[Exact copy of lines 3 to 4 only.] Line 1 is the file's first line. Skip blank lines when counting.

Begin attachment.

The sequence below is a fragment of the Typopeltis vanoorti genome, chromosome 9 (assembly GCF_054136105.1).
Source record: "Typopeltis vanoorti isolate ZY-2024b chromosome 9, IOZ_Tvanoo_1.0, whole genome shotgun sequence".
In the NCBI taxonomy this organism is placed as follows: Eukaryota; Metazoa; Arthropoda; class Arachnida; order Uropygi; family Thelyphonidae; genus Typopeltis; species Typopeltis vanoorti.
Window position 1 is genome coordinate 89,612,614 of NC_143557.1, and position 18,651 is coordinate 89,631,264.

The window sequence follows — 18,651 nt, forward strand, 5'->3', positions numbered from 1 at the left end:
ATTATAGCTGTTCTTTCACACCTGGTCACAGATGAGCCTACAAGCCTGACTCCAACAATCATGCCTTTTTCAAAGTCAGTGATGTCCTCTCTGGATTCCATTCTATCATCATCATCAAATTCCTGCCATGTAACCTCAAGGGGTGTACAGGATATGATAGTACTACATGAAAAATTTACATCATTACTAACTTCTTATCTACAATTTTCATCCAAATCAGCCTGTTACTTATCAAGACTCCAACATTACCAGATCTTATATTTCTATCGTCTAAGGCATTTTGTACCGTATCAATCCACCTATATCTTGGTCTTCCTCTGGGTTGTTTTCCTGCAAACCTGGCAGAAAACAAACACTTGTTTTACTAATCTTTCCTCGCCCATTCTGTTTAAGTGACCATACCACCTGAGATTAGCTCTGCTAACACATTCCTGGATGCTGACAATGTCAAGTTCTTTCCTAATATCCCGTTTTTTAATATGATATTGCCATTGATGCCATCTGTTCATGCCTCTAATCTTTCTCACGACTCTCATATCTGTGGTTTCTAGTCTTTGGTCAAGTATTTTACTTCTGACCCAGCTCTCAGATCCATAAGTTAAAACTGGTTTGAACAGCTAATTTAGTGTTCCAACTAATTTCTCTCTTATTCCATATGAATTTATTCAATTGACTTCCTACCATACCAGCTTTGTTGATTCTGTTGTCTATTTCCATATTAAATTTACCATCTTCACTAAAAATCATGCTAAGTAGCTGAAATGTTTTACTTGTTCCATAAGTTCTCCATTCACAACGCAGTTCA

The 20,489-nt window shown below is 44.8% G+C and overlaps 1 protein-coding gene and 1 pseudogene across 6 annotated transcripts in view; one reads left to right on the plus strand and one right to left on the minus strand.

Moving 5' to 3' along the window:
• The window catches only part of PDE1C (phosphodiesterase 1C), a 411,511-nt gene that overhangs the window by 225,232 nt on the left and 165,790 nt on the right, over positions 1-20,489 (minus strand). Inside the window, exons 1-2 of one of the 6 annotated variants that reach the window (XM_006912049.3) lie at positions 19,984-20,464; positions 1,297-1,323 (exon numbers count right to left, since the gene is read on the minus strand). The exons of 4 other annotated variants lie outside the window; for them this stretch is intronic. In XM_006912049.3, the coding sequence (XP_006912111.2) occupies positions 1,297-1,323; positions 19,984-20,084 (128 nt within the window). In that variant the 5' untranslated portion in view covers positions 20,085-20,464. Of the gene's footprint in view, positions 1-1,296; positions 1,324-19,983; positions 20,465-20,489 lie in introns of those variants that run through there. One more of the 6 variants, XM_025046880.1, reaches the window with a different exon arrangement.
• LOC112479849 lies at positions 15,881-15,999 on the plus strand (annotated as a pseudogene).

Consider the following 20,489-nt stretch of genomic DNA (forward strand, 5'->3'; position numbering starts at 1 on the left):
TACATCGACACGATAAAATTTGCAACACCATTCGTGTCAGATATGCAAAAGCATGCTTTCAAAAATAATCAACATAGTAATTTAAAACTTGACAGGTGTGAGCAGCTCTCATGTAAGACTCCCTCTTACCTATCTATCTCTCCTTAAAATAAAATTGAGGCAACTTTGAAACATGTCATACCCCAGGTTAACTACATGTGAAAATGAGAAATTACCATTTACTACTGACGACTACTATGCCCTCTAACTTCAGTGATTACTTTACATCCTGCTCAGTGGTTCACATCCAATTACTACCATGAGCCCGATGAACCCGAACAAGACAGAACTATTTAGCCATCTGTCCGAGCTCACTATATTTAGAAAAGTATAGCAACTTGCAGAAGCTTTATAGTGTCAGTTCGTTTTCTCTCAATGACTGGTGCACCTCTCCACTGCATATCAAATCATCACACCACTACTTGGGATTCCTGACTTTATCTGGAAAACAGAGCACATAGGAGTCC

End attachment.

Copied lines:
In the NCBI taxonomy this organism is placed as follows: Eukaryota; Metazoa; Arthropoda; class Arachnida; order Uropygi; family Thelyphonidae; genus Typopeltis; species Typopeltis vanoorti.
Window position 1 is genome coordinate 89,612,614 of NC_143557.1, and position 18,651 is coordinate 89,631,264.